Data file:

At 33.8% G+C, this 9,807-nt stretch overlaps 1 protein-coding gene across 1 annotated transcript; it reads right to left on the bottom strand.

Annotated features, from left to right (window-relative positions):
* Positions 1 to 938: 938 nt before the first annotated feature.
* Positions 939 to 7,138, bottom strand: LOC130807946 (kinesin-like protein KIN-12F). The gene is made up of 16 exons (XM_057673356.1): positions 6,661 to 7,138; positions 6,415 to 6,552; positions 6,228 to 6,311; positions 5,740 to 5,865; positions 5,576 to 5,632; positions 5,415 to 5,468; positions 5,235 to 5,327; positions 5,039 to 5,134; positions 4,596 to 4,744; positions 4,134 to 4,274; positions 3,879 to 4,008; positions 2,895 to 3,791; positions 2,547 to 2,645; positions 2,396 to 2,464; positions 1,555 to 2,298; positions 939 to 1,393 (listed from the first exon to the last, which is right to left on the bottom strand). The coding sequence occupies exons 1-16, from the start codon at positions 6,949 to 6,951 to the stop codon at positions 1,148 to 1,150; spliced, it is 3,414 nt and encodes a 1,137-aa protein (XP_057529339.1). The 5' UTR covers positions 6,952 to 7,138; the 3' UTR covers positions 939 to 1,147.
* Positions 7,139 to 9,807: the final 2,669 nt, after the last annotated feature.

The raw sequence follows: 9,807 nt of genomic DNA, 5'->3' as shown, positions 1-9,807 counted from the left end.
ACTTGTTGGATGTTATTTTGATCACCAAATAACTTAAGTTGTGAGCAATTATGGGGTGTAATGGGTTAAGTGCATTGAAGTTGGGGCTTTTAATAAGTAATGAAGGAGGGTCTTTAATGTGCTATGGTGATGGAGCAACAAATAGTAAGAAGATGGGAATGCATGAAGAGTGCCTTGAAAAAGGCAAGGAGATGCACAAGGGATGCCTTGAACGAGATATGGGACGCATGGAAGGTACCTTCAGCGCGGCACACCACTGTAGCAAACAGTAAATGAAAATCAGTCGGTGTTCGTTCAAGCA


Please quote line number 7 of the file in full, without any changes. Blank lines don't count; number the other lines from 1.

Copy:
ACTTGTTGGATGTTATTTTGATCACCAAATAACTTAAGTTGTGAGCAATTATGGGGTGTAATGGGTTAAGTGCATTGAAGTTGGGGCTTTTAATAAGTAATGAAGGAGGGTCTTTAATGTGCTATGGTGATGGAGCAACAAATAGTAAGAAGATGGGAATGCATGAAGAGTGCCTTGAAAAAGGCAAGGAGATGCACAAGGGATGCCTTGAACGAGATATGGGACGCATGGAAGGTACCTTCAGCGCGGCACACCACTGTAGCAAACAGTAAATGAAAATCAGTCGGTGTTCGTTCAAGCA